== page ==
“The smallest divisible human unit is two people, not one; one is a fiction. From such nets of souls societies, the social world, human life springs.” –Tony Kushner, Angels in America
A few weeks ago, Rennie and I had the pleasure of convening a conversation about expressive change with a handful of folks in Montreal’s NDG neighborhood. It was one of the more engaging group conversations we’ve had to date, partly, I think, because of the geographic commonality and relationships that were already present in the room. We explored four organizational mindsets during the conversation, one of which we didn’t have much time to fully dive into, but that I find particularly intriguing and thought I’d explore further in this blog: a movement towards managing relationships rather than managing people.
If, as writer and consultant Michael McMaster puts it, organizations are no more than a network of relationships at their core, it makes sense to me that we should pay a lot more attention to the organizing power that relationships have.
At COCo, we have found that we are much more robust as an organization if we have relationships rather than people in charge of major work areas. And as we’ve paid closer attention to what it means to be doing work in relationship, we’ve begun to notice important nuances. For example, it seems that working in pairs results in richer collaboration than working in groups of three or more for many of the tasks we’re doing. On the other hand, larger groups are more fruitful when we need to dig into complex issues more deeply, after some of the initial nitty-gritty and number-crunching work has already been done.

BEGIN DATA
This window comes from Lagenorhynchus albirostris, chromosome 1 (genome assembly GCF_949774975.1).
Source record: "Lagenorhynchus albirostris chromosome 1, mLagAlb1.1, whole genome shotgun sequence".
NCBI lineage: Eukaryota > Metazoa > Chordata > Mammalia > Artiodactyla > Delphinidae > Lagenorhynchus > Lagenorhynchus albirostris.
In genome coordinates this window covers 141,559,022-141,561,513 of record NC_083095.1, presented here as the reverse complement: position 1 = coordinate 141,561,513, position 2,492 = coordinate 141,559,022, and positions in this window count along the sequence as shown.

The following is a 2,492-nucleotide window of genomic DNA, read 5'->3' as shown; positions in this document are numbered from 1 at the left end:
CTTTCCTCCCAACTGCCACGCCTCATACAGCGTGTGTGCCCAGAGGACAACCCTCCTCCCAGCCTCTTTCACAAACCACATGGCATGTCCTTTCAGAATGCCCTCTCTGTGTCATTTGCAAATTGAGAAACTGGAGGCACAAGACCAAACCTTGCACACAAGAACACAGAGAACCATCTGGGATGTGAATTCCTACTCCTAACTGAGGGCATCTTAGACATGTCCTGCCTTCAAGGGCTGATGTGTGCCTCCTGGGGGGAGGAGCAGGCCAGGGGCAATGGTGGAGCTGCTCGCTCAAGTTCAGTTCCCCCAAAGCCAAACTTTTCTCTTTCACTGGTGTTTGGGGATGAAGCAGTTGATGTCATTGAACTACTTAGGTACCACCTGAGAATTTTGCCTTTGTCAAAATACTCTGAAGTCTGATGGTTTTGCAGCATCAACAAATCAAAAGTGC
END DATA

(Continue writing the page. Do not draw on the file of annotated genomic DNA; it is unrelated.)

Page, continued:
Evaluations are also interesting to explore from a relational perspective. What would happen if we focused less on what individuals are doing to contribute or detract from the work of the organization and more on the effects that our relationships are having on our work? If something isn’t going well, instead of our first reaction being to examine deficiencies in the person responsible for fulfilling the task, what if we first examined the relationships touching the task and then experimented with ways of shifting those relationships in a way that might better feed the quality of the work? In my experience, a person can work very differently depending on the chemistry they have or don’t have with their colleagues.
What if we looked for skilled relationships instead of skilled people?
What if we looked for creative relationships instead of creative people?
What if we looked for accountable relationships instead of accountable people?
We’d love to hear from people who have experienced this kind of shift, even if only briefly. Have you approached a project or a problem in a relational way, and if so, what were the specific practices you used to help you to do this?